Missing Malaysia flight MH370: Underwater scanning resumes as search area is extended – but authorities remain ‘absolutely convinced’ they are looking in the right place
Officials join families in condemning book of speculation about disappearance of jet
The underwater search for the missing Malaysia Airlines flight MH370 resumed this morning after a week of repairs to the US Navy’s submersible vehicle – and the man leading the hunt has said he remains “absolutely convinced” they are looking in the right place.
Appearing on ABC News 24, retired Air Chief Marshal Angus Houston said that with a review of the satellite data well underway in Canberra he was sure that the analysis carried out by the British firm Inmarsat had been accurate.
It has now been 74 days since the Boeing 777 disappeared with 239 people on board while en route from Kuala Lumpur to Beijing, and Mr Houston admitted that they were stilling assessing what they knew about signals emitted by the plane to ensure “that nothing has been overlooked and that everything has been considered”.
Following Mr Houston’s interview the Joint Agency Coordination Centre for the search, based in Perth, issued a statement saying that the Australian Navy’s Ocean Shield vessel had arrived back in the search area.
“The Autonomous Underwater Vehicle, Bluefin-21, was deployed from the vessel around 2am this morning. It remains underwater on its search mission,” the centre said.
Time is running out for Bluefin-21 to find any trace of the missing aircraft – by 28 May it is scheduled to have covered every strip of the search area defined when “pings” from a plane’s flight recorder were thought to be heard coming from the ocean floor.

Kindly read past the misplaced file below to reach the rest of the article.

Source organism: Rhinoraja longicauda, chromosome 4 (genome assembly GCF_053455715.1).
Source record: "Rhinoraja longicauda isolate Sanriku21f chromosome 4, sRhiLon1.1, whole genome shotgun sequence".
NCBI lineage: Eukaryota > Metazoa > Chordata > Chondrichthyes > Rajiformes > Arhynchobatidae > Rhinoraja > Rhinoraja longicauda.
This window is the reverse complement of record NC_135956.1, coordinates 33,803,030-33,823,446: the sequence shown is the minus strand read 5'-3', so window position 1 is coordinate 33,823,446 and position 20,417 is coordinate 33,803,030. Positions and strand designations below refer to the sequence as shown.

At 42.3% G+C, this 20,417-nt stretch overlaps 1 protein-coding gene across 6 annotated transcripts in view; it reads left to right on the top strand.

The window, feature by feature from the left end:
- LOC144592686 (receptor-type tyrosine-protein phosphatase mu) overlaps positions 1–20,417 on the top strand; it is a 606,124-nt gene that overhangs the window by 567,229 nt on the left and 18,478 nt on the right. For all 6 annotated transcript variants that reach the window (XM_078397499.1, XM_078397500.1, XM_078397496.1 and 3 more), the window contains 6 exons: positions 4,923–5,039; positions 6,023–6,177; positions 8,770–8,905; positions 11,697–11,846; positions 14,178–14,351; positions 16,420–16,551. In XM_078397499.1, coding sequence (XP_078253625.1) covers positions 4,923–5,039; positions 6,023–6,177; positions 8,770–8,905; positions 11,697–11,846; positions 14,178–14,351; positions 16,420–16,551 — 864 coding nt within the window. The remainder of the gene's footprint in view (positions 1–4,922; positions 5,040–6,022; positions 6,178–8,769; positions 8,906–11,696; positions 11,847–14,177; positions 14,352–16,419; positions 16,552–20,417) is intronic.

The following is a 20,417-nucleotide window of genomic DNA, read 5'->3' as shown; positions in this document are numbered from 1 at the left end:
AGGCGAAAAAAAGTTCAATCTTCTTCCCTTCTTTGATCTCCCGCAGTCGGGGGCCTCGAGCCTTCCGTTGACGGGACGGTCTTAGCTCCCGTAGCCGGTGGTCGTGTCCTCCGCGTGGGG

By 31 May, Bluefin-21 will have arrived back at base on Australia’s west coast, quite possibly having failed in its mission.
It will be replaced in the search by the Chinese survey ship Zhu Kezhen, which departed port at Fremantle yesterday. Officials said the ship would carry out a much broader mapping of the ocean’s floor in preparation for a commercially-contracted deep sea search.
Meanwhile, Mr Houston added his own support to the relatives of those on board MH370 in condemning the first book released on the subject of the plane’s disappearance.
Entitled Flight MH370: The Mystery and written by the Anglo-American author Nigel Cawthorne, it supports one theory that suggests the plane was shot down in an international military training exercise gone wrong.
Mr Houston said: “The families have gone through an incredibly traumatic time over the last two-and-a-half months. To be putting books out at this stage is very premature.
He added: “There's still a long way to go with the search, and of course, if we eventually find the aircraft, the investigation into what actually happened.”
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